Human-social choices and decisions with application to sustainability transition
Global change is recognized by most as real and significant, yet there is a growing discrepancy between actual human action from individual to social levels, and the actions that would be needed for effective mitigation. It is only recently that psychological reasons for this discrepancy are being understood. Moreover, general ideas on how to overcome the psychological obstacles to enhance action and engagement are also becoming more apparent.
The goal of this project is to formulate a quantitative and dynamic framework for human-social behavior that unifies relevant known quantitative social-psychological behavior theories.The framework is to be used for exploring different factors that affect human–social action and engagement for mitigating global change in particular related to energy use
The approach integrates the following theories: i) social networks, opinion and consensus building; ii) conditioning and associative learning, and iii) prospect theory on framing and risk-taking. As has been thoroughly discussed and documented in e.g., Per Espen Stoknes (”What We Think About When We (Try Not to) Think About Global Warming,” 2017) and more recently in mass media, e.g.,http://www.bbc.com/future/story/20190304-human-evolution-means-we-can-tackle-climate-change the narrative or framing are key factors influencing human decisions. Moreover, the social networks in the modern society affect individual decision more or less, and are one means of enhancing action and engagement. Thus providing a quantitative framework that links social networks influences and opinion building, with biases related to risk-taking and framing as summarized by prospect theory are key factors for a more realistic description of human-social behavior, here set in the context of energy use and global change mitigation.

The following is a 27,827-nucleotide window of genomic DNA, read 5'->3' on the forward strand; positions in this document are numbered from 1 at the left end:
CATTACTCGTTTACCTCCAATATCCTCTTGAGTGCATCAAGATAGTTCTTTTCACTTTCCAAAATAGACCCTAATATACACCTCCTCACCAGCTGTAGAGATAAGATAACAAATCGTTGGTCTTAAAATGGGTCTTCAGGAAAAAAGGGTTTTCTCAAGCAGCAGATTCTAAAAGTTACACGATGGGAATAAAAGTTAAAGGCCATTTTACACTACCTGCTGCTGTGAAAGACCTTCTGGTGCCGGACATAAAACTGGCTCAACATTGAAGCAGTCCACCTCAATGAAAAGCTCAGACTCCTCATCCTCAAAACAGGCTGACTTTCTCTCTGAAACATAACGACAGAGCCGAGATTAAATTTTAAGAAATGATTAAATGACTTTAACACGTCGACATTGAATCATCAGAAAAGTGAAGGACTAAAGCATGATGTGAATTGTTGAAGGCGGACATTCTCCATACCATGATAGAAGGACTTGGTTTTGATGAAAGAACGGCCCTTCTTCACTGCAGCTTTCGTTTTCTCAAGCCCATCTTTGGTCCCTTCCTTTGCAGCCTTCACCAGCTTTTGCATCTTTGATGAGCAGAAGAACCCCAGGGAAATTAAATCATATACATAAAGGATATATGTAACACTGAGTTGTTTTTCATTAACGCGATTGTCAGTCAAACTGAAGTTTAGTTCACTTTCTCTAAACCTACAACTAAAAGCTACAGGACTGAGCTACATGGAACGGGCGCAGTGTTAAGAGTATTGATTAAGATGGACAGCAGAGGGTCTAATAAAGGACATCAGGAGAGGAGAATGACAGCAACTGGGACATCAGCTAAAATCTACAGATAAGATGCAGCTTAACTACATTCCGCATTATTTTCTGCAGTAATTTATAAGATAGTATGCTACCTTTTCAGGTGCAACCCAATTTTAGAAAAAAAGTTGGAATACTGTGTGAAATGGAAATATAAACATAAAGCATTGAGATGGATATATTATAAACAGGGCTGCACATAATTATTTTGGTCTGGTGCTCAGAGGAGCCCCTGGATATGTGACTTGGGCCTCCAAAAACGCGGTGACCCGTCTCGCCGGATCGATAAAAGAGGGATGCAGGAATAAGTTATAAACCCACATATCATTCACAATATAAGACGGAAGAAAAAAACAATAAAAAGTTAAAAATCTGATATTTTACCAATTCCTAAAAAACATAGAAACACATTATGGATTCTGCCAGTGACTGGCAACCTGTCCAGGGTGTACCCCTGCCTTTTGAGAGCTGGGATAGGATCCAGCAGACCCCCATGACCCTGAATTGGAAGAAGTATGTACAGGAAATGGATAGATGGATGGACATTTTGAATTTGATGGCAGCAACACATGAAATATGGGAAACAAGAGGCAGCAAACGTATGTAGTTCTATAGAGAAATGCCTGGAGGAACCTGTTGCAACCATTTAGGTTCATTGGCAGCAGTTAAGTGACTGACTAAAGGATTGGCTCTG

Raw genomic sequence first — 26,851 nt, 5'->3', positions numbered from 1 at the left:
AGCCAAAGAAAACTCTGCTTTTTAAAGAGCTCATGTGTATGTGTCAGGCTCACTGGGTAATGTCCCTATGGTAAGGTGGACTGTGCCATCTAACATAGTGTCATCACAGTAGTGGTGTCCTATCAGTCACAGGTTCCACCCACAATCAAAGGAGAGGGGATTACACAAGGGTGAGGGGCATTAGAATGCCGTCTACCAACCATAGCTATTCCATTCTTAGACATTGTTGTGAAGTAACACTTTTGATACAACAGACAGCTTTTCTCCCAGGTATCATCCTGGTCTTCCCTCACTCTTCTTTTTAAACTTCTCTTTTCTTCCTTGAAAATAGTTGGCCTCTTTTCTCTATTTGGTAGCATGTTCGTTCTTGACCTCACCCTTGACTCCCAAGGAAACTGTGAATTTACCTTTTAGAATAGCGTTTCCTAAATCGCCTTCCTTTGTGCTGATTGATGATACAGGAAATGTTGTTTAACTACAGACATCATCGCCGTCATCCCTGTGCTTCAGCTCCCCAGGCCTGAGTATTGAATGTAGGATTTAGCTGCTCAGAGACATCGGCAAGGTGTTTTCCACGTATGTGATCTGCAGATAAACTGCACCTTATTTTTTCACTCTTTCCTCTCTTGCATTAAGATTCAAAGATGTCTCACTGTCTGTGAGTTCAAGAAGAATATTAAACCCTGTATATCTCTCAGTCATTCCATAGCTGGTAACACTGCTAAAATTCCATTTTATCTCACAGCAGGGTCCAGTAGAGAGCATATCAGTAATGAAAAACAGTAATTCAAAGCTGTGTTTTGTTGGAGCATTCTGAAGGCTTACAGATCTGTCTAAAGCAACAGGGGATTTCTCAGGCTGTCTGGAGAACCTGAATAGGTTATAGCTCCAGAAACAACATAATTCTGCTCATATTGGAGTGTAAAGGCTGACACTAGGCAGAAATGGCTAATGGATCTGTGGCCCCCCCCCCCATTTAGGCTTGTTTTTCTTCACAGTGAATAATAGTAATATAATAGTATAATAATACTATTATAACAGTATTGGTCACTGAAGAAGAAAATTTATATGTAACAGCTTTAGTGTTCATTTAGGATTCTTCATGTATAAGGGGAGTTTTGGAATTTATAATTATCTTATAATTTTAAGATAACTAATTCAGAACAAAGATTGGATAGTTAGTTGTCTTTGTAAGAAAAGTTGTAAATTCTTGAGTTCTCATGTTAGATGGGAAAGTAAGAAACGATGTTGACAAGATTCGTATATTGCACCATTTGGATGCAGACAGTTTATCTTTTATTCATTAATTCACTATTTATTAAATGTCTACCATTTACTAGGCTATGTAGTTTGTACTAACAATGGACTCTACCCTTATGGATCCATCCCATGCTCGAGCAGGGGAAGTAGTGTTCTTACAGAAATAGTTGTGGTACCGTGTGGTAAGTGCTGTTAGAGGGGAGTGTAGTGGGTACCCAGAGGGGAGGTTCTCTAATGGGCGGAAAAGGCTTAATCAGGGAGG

Human-social behaviour, global change mitigation, social networks and consensus building, conditioning and learning, prospect theory
Work in progress. Basic results at https://ieeexplore.ieee.org/abstract/document/8062680 and at https://arxiv.org/abs/1809.08474v1
Vladimir Cvetkovic, SEED, School of Architecture and the Built Environment (ABE), KTH.
Other project members
Karl-Henrik Johansson, School of Electrical Engineering and Computer Science.